Should employers have the right to tell employees how they can wear their hair, assuming that their hairstyle has no impact on anyone's health or safety? On what basis should anyone decide what hairstyles are appropriate and inappropriate for any particular workplace?
A woman, who worked for San Francisco Municipal Transportation Agency (SFMTA) for nine years, filed a discrimination lawsuit against her former employer on April 18. In her filing, she chronicled how she was overlooked for promotions and later publicly demoted during her tenure working with them.
Religious discrimination is as old as religion itself, and modern countries like the United States have taken steps to make it illegal, but it continues to happen. Workers may face discrimination on the job that leads to constant harassment, wrongful termination, lower pay or even the inability to get a job at all.
A lawsuit was filed against the Alameda-Contra Costa Transit District (AC Transit) on April 8. In that filing, four of the bus company's employees announced that they were suing their employer for pregnancy discrimination.
For many mothers, breastfeeding is the only way they want to feed their children. Unfortunately, reports have found that they face a lot of discrimination over this decision.
Despite the many federal and state laws in place to protect against it, discrimination in the workplace remains a major problem. This can appear in any company, regardless of size, location or industry. As an employee, you should always keep your eyes out for instances of discrimination, as this is against the law.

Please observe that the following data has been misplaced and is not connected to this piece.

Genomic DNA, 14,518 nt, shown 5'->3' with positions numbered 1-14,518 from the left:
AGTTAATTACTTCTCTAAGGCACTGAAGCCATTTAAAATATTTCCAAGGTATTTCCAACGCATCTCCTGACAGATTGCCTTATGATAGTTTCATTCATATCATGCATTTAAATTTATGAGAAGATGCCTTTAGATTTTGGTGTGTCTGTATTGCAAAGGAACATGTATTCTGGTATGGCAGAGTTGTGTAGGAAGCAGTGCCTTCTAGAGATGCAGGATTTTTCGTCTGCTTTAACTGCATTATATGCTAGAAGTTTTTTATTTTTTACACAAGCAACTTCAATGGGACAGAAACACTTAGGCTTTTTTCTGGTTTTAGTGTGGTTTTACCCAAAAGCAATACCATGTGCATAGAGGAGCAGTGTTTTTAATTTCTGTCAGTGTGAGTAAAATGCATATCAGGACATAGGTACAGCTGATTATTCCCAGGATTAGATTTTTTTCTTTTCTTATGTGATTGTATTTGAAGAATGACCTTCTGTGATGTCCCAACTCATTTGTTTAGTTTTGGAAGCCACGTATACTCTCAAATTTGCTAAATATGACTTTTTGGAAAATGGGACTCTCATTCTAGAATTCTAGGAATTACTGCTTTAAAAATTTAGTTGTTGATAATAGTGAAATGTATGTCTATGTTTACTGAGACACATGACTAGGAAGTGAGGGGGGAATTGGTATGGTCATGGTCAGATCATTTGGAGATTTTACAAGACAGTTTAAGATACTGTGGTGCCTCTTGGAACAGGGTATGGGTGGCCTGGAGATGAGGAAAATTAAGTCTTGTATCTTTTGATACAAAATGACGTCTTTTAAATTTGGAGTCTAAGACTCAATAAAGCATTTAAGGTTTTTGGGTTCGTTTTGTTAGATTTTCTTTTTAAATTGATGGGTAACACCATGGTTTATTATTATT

The Equal Pay Act (EPA) of 1963 makes it unlawful to pay workers unequal amounts on the job simply because of their genders. In the 1960s, this act was added as an amendment to the already-existing Fair Labor Standards Act. Lawmakers created the EPA to fix the considerable pay inequity between the genders at the time. A year later, Title VII of the Civil Rights Act was also passed, and this served to prohibit other forms of discrimination -- including gender discrimination -- in the workplace.
Have you ever wondered what your genes might say about your personality and working habits? Perhaps you happen to possess the gene combination that scientists claim will contribute to you being a bad accountant. Or, maybe you don't have the "doctor gene." If your employer was to make a hiring decision based on this information, it could be a violation of the Genetic Information Nondiscrimination Act (GINA), which became effective in 2009.
The United States offers numerous protections to employees under federal law. Nevertheless, most workers in America are not aware of what their employers can and cannot do to them. Therefore, when their legal rights are violated, many workers never even realize it and simply take the consequences on the chin.
With ever-advancing technology, it is now possible to know a great deal about your own genetic information. This can give insights into the likelihood of developing certain diseases in the future. While this information can be very helpful when it comes to planning your lifestyle and health care, such information may be interpreted differently by employers.